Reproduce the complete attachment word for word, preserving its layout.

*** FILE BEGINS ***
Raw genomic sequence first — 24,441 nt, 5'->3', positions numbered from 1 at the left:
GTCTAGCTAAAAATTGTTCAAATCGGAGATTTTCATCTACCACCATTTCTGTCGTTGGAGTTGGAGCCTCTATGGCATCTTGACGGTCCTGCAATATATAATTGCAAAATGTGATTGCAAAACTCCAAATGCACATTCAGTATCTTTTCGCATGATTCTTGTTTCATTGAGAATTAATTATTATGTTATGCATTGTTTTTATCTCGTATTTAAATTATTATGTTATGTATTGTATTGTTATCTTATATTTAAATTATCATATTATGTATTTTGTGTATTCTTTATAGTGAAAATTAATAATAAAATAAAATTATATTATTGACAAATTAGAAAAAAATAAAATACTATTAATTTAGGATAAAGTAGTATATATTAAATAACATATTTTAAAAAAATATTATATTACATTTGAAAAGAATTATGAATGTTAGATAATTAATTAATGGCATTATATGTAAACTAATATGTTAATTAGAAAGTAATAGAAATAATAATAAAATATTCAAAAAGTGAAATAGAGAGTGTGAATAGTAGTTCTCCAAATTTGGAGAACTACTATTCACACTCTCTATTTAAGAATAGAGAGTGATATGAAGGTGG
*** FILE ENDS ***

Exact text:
Raw genomic sequence first — 24,441 nt, 5'->3', positions numbered from 1 at the left:
GTCTAGCTAAAAATTGTTCAAATCGGAGATTTTCATCTACCACCATTTCTGTCGTTGGAGTTGGAGCCTCTATGGCATCTTGACGGTCCTGCAATATATAATTGCAAAATGTGATTGCAAAACTCCAAATGCACATTCAGTATCTTTTCGCATGATTCTTGTTTCATTGAGAATTAATTATTATGTTATGCATTGTTTTTATCTCGTATTTAAATTATTATGTTATGTATTGTATTGTTATCTTATATTTAAATTATCATATTATGTATTTTGTGTATTCTTTATAGTGAAAATTAATAATAAAATAAAATTATATTATTGACAAATTAGAAAAAAATAAAATACTATTAATTTAGGATAAAGTAGTATATATTAAATAACATATTTTAAAAAAATATTATATTACATTTGAAAAGAATTATGAATGTTAGATAATTAATTAATGGCATTATATGTAAACTAATATGTTAATTAGAAAGTAATAGAAATAATAATAAAATATTCAAAAAGTGAAATAGAGAGTGTGAATAGTAGTTCTCCAAATTTGGAGAACTACTATTCACACTCTCTATTTAAGAATAGAGAGTGATATGAAGGTGG